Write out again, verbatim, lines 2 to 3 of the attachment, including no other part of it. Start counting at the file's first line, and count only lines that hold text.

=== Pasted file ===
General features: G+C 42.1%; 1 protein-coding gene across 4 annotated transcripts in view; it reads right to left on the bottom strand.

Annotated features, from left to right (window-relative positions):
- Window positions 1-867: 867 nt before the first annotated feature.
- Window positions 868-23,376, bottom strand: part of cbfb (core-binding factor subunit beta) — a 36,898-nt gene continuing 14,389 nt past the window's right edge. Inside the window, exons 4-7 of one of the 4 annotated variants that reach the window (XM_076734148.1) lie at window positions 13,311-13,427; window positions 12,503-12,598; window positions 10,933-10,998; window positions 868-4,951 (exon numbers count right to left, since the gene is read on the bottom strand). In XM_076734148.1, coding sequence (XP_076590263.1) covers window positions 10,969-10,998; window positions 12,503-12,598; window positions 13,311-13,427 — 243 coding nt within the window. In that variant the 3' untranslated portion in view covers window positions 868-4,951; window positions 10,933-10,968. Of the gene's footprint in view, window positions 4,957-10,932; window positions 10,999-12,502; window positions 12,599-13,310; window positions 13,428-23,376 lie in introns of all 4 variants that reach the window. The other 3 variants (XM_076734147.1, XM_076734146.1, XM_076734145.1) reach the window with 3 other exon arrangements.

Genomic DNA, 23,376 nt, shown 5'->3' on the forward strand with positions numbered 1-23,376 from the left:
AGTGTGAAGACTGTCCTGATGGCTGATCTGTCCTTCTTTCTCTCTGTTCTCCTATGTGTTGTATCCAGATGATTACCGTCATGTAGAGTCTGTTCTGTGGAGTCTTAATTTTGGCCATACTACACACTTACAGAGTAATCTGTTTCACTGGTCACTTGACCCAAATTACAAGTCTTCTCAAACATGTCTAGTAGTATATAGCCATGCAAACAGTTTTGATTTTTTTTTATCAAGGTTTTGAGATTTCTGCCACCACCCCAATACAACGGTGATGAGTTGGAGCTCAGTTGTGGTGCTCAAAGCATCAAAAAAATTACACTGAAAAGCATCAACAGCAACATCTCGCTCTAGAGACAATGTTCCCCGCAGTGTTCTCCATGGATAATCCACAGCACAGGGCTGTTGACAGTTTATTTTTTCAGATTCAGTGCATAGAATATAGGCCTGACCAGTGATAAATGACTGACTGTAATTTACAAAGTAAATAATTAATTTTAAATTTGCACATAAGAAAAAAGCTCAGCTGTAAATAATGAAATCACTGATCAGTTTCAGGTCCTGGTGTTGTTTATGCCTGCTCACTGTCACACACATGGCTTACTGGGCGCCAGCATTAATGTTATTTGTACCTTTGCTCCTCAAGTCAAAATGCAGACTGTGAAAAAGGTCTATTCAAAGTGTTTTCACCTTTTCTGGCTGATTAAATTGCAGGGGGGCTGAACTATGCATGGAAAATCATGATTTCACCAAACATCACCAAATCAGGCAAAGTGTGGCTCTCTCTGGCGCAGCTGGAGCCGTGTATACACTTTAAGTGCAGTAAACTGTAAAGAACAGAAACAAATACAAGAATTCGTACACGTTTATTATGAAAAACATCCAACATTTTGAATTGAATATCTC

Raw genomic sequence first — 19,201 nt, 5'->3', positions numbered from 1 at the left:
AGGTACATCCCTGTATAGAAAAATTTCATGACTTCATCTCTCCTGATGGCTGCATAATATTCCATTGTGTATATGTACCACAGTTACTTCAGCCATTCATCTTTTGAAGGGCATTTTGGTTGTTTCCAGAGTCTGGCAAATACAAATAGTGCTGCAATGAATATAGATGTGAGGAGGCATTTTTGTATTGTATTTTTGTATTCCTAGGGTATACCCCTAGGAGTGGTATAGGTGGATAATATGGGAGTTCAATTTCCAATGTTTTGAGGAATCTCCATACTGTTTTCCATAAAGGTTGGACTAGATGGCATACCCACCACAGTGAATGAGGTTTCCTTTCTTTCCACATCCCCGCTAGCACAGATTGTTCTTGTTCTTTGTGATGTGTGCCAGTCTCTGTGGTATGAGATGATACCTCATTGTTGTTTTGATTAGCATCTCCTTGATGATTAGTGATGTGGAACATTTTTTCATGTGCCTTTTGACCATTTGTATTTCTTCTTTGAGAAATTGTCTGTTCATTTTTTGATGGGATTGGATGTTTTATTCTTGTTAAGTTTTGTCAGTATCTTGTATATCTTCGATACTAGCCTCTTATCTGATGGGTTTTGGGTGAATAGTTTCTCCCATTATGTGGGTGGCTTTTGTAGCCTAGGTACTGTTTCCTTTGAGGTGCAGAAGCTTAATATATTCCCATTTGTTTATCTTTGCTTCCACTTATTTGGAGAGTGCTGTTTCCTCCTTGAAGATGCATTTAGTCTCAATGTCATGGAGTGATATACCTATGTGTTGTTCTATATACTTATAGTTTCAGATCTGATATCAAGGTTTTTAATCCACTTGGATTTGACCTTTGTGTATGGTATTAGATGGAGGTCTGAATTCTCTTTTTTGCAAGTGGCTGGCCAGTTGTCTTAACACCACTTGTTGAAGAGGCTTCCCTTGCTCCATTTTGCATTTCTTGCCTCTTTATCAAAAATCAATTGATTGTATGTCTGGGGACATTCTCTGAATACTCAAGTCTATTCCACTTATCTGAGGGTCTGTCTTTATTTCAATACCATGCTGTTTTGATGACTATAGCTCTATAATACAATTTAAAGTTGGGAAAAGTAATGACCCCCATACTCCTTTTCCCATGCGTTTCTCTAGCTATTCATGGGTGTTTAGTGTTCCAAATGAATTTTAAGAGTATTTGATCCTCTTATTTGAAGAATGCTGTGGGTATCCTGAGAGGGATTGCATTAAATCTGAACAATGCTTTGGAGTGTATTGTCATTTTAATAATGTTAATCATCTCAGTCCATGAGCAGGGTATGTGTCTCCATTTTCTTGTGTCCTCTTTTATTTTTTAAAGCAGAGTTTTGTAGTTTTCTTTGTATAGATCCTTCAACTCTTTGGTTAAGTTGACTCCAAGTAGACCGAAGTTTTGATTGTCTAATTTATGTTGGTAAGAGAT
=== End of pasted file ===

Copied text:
Annotated features, from left to right (window-relative positions):
- Window positions 1-867: 867 nt before the first annotated feature.